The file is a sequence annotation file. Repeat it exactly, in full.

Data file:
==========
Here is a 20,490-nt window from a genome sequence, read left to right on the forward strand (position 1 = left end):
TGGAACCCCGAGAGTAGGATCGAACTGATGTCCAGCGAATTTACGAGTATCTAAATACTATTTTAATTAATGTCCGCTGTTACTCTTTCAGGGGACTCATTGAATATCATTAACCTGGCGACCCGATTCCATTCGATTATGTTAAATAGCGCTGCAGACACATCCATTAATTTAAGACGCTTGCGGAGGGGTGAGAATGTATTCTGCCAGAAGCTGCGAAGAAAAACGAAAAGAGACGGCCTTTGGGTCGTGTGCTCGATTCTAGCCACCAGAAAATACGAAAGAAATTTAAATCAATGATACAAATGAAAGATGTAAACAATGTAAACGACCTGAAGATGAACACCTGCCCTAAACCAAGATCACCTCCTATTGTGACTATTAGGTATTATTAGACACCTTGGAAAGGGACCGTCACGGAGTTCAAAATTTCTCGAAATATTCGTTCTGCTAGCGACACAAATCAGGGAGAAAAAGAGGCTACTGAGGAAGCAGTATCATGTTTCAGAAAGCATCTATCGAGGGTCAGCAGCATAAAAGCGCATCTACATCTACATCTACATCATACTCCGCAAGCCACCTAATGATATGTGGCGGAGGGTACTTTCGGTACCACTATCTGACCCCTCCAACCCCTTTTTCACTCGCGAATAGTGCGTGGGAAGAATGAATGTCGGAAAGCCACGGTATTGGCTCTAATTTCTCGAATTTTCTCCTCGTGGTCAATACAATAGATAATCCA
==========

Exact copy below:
Here is a 20,490-nt window from a genome sequence, read left to right on the forward strand (position 1 = left end):
TGGAACCCCGAGAGTAGGATCGAACTGATGTCCAGCGAATTTACGAGTATCTAAATACTATTTTAATTAATGTCCGCTGTTACTCTTTCAGGGGACTCATTGAATATCATTAACCTGGCGACCCGATTCCATTCGATTATGTTAAATAGCGCTGCAGACACATCCATTAATTTAAGACGCTTGCGGAGGGGTGAGAATGTATTCTGCCAGAAGCTGCGAAGAAAAACGAAAAGAGACGGCCTTTGGGTCGTGTGCTCGATTCTAGCCACCAGAAAATACGAAAGAAATTTAAATCAATGATACAAATGAAAGATGTAAACAATGTAAACGACCTGAAGATGAACACCTGCCCTAAACCAAGATCACCTCCTATTGTGACTATTAGGTATTATTAGACACCTTGGAAAGGGACCGTCACGGAGTTCAAAATTTCTCGAAATATTCGTTCTGCTAGCGACACAAATCAGGGAGAAAAAGAGGCTACTGAGGAAGCAGTATCATGTTTCAGAAAGCATCTATCGAGGGTCAGCAGCATAAAAGCGCATCTACATCTACATCTACATCATACTCCGCAAGCCACCTAATGATATGTGGCGGAGGGTACTTTCGGTACCACTATCTGACCCCTCCAACCCCTTTTTCACTCGCGAATAGTGCGTGGGAAGAATGAATGTCGGAAAGCCACGGTATTGGCTCTAATTTCTCGAATTTTCTCCTCGTGGTCAATACAATAGATAATCCA